Money's no mystery
to Ridley Pearson -- Page 2
What was it like going to an exclusive boarding school like Pomfret?
It went both ways for me. At first, I was teamed up with a guy named Vern Dundee,
who was one of eight or 10 African Americans from a very depressed area in New
Haven, Conn., so actually my first experience living at Pomfret was living with
someone of far less means than me. It was really interesting. It was a real cultural
standoff and something that has educated me to this day. I got beat up, the whole
nine yards that you go through in those cultural clashes, by his friends. But
there was the whole other side. I'll never forget one of the guys who arrived
after Thanksgiving break via helicopter. I guess if you've got it, you arrive
by helicopter. In my junior year, I was really close with Bobby Kennedy, Robert
Kennedy Jr. We would go up to Boston or out to Hyannis Port. That was a whole
other level of lifestyle. You sort of saw all sides.
You took a left turn from your classmates after graduation.
Most of them went on to Ivy League schools or Stanford,
that sort of thing. I applied to Williams and didn't get accepted, and since it
was the only school I was interested in at the time, I ended up going to Kansas
University. Had I been accepted, I would have a completely different life now.
I loved KU, but it wasn't a challenge.
After college, you played music with your band, Big Lost, for about eight
RP: Yep. That
was a great economic lesson. We didn't make a lot of money and we lived communally
in a house on Cape Cod to keep our costs down and we loved and pursued our art.
It was non-commercial music. Otis and I sang and played guitars, then we had a
flute, a cellist and a bass -- so it wasn't a dance band at all. It was kind of
Eagles meets James Taylor. We wrote all original material and did well enough
to get steady gigs. We toured out West several different times, we did a basement
album, and there were all sorts of economic lessons in that: making a product,
promoting and selling it, fixed costs, unexpected costs. It was quite a lesson,
and I did that for year after year after year. I was thin, too. I got down to
about 135 pounds. We were starving, but man it was a great time in my life.
Didn't your parents try to set you on a more solvent course?
They didn't. I had a very loving and understanding family. Now that I'm an adult
and I see what they saw, I'm sort of appalled, but they tolerated me. My dad reminded
me constantly that of the 17 grandchildren on my mother's side, I was the only
one without a college degree and that if I wanted to go back to college, he was
there to support me. He was really great about the music though; he said they
would be at my gigs, but we're not going to give you a dime, and if you want a
dime, you've got to go to college. I know it must have killed them, but they never
made it something big enough to separate me and alienate me from the family.
The Fulbright Scholarship was a major turning point for you.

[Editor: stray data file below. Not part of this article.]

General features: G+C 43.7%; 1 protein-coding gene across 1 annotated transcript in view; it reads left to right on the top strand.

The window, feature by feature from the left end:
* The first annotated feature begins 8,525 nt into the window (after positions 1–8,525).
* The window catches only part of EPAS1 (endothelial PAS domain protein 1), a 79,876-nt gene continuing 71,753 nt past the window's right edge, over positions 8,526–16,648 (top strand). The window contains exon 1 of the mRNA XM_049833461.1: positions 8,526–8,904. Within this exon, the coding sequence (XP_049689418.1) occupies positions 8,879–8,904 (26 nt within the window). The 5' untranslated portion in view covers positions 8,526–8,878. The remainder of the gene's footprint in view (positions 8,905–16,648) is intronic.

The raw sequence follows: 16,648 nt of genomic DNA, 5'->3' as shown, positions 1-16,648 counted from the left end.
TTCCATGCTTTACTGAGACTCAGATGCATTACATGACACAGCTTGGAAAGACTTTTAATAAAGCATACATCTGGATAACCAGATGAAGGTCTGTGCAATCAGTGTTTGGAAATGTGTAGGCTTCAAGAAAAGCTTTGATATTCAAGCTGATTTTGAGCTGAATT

It was emotionally. It came as a result of "Undercurrents," my fourth
novel, which was a big hit. It was the most phenomenal year of my life.
Were you financially secure then?
No, I wasn't making much money because I had already signed on to a multi-book
deal. I made money off royalties for "Undercurrents," but my advance
was pathetic. My advance for "Probable Cause" was pathetic, but I made
six figures off it. That's when I started to see a real career here; up until
then, it was tough.
Quite a shift from starving musician to successful novelist, yes?
It was sort of earth shattering. As was joining the Remainders in 1991. A media
escort came up with the idea (for an all-author band) when she realized she had
toured with a bass player, a rhythm player, a sax player, a drummer, and called
us all up. When I found out who the other members would be, I realized I was going
to get to meet the biggest authors in America! We had a fabulous time doing it.
There were no egos at all. We all made great friends, and Steve King said after
the gig, "Let's all get on a rock bus and do a tour." So we spent three
weeks on the road together and they fused these friendships. We've all cross-pollinated
each other; I've written a project that tied in with a Stephen King miniseries
that made me seven figures, Mitch Albom is writing fiction, Dave Barry is writing
mysteries. These friendships are the most important friendships I have. They just
happen to be with some of the biggest selling authors in the world. Being around
these guys is just inspirational to me.
Do you manage your money yourself?
We do now. I don't have money managers. The one time we tried that, we were with
a national firm and they lost six figures for us two years in a row and we said
OK, I think we'll go back to doing it ourselves. We had a couple of accounts last
year that had a lot of money in them and gained 65 percent, and we said well,
that's why we do this. But I don't trade, anything like that.
Do you now consider yourself a success?
In the publishing world, I'm always insecure, I'm always afraid that next year
I'm not going to make a dime. Despite the success, and I've earned an awful lot
of money, there's always this little thing that says work harder, write harder,
get out there and promote more. Because it's such a fun life in a lot of ways,
you're so grateful to your readers that you want to earn it. I'm too Protestant-work-ethic
oriented to just go out there and plug golf balls or anything.